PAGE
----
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Cuomo, DAs plan corruption reforms

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MICHAEL GORMLEY | AP 

ALBANY, N.Y. (AP) — Gov. Andrew Cuomo on Tuesday proposed giving prosecutors more power to combat public corruption and would, for the first time, require public officials to report corrupt actions by their colleagues.

The Public Trust Act would create new crimes and increase penalties for violating existing anti-corruption laws. The proposal would make specific crimes of bribing a public official, scheming to corrupt the government and failing to report public corruption.

Among the tools would be a way for witnesses to receive only partial immunity when testifying before a grand jury, as in federal cases, so that a witness isn't free from being prosecuted by a local district attorney. The proposal would also hold former elected officials to a five-year statute of limitation for their acts once they leave an elected body. Former elected officials have been involved in some of Albany's most notorious cases.

No bill with specifics, however, was released by Cuomo.

"The public expects elected officials to conduct their business ethically, honestly, and it's time our laws caught up with reality," said Cyrus Vance, Manhattan district attorney and head of the state district attorneys association.

"These are very sound proposals and they have support from district attorneys across our state," Vance said at a Manhattan news conference.

Queens District Attorney Richard A. Brown said the proposal included "important new tools ... and make it possible for prosecutors to more effectively investigate and prosecute public corruption."

Specifically, the proposal would lower the burden for prosecutors in proving bribery of a public official, a felony. Prosecutors would no longer have to prove a corrupt agreement was made, but simply show the bribe was "intended" to influence the official.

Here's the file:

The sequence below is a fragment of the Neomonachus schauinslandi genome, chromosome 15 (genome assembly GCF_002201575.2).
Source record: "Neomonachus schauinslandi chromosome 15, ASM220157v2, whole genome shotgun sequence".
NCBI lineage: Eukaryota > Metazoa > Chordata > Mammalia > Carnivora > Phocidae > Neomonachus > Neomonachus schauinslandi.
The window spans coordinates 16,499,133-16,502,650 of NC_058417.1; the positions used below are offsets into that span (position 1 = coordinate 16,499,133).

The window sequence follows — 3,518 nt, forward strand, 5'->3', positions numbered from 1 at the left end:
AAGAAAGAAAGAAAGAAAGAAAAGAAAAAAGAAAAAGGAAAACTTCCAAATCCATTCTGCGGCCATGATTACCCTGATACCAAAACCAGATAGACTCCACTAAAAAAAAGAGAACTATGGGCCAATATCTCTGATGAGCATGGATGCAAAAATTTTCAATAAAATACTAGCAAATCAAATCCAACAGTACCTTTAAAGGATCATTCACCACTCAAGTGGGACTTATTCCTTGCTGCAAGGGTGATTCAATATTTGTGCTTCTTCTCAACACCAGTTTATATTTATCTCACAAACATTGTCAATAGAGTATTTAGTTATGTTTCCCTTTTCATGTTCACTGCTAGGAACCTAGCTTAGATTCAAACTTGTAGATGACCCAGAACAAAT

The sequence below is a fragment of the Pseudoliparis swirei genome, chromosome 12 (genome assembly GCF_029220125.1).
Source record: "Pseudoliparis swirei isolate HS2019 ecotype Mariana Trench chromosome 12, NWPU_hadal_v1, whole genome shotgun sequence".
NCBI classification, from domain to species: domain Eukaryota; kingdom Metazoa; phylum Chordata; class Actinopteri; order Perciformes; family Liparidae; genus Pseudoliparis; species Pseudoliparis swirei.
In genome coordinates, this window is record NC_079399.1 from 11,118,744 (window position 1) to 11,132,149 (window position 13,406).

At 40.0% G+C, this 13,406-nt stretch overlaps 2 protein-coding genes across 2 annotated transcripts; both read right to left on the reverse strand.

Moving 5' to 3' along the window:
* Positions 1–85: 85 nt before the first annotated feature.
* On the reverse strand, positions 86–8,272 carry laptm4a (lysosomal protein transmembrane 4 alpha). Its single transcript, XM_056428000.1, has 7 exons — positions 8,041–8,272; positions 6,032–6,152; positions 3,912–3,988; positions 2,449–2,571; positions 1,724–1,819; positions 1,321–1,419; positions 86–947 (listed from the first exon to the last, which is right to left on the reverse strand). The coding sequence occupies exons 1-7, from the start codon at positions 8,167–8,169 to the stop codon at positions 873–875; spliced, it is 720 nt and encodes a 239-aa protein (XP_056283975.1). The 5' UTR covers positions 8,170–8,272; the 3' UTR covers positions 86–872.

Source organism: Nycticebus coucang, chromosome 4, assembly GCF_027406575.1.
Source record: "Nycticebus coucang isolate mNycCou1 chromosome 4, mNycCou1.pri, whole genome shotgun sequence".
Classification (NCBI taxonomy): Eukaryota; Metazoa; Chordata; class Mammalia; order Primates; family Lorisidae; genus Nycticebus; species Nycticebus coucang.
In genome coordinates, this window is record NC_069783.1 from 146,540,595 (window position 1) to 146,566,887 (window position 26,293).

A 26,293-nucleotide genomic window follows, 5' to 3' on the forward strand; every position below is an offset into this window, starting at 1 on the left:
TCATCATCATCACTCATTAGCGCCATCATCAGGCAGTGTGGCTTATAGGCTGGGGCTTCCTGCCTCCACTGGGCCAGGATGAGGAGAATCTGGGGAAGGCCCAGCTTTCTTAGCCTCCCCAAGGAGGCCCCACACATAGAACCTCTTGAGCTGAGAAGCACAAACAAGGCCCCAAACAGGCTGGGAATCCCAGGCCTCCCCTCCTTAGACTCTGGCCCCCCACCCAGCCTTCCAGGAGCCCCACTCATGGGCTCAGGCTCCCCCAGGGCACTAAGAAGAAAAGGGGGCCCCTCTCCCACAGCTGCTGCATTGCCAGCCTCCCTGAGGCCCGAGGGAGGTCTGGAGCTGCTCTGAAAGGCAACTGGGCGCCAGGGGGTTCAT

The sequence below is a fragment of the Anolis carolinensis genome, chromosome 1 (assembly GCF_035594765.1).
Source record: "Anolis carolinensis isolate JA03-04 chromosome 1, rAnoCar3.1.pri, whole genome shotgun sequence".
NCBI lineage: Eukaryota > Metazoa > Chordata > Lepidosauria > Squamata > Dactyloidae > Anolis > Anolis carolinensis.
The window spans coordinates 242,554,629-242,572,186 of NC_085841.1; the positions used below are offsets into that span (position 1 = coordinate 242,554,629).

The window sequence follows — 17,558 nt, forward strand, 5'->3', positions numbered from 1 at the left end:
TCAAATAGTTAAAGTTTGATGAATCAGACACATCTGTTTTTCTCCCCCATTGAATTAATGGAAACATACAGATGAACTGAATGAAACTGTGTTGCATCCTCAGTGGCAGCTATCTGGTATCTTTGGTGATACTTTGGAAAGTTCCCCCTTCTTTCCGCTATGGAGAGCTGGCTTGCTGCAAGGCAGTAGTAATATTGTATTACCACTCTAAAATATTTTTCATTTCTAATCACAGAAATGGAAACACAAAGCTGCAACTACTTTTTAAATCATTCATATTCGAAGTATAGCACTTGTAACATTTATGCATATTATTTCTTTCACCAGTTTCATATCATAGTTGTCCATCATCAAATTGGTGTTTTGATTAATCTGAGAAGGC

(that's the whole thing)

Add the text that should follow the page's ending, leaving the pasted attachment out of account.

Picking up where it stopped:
Public officials and public employees for the first time would face a misdemeanor if they fail to report suspected corruption by a colleague. Former state ethics commission Executive Director Karl Sleight told The Associated Press on Monday that this was a key element missing from the many attempts at ethics reform from Albany.

"Ethics has always been a hard lift in the Legislature," said Barbara Bartoletti of the League of Women Voters. "But maybe there is now a tipping point, and perhaps we have not come to the point that legislators would rather turn on their own than be tainted themselves by the whole institution being corrupt." Cuomo said the proposal would focus far more attention on ethical behavior.

"When it comes to public integrity, you can't have enough cops on the beat," Cuomo said. "If you are a public official and you break the law, you will be caught, you will be prosecuted, and you will go to jail."

U.S. Attorney Preet Bharara said last week that government corruption is rampant in Albany. State politicians were arrested last week in two bribery cases brought by Bharara.

Cuomo also raised the possibility of making the Legislature full-time. Currently lawmakers who are paid a base of $79,500 a year are considered part-time, although most make over $100,000 through leadership stipends and per-diem payments for being Albany.

Cuomo said that with a part-time Legislature including many lawyers and business operators, "the number of potential conflicts goes way up." But he said the drawbacks include higher pay and he half joked that a Legislature in session more may be seen as doing "more harm."

Cuomo wants the Legislature to approve the measures this session, which ends June 20.

Spokesman for the Assembly's Democratic majority and the traditional Democratic conference in the Senate said they are reviewing the proposal and declined extensive comment.

"In light of the charges brought last week by the U.S. attorney against members of the Legislature, we must redouble our efforts to create a government New Yorkers can be proud of," said Senate Republican leader Dean Skelos.

Sen. Jeff Klein of the Independent Democratic Conference which runs the Senate with the Republican conference called Cuomo's proposal a good first step.

Absent from the announcement was Attorney General Eric Schneiderman, although Cuomo noted he had conducted big corruption cases back when he was attorney general. Cuomo said he will propose further reforms that could include added powers for the attorney general in campaign law and in regulating charities, but district attorneys are "the primary criminal law enforcement agents in this state."

Schneiderman, a former state senator, issued a brief statement noting Cuomo's proposal is "building on legislation I proposed as a lawmaker" and a "step forward."

___

Associated Press writer David Caruso contributed to this report from New York City.

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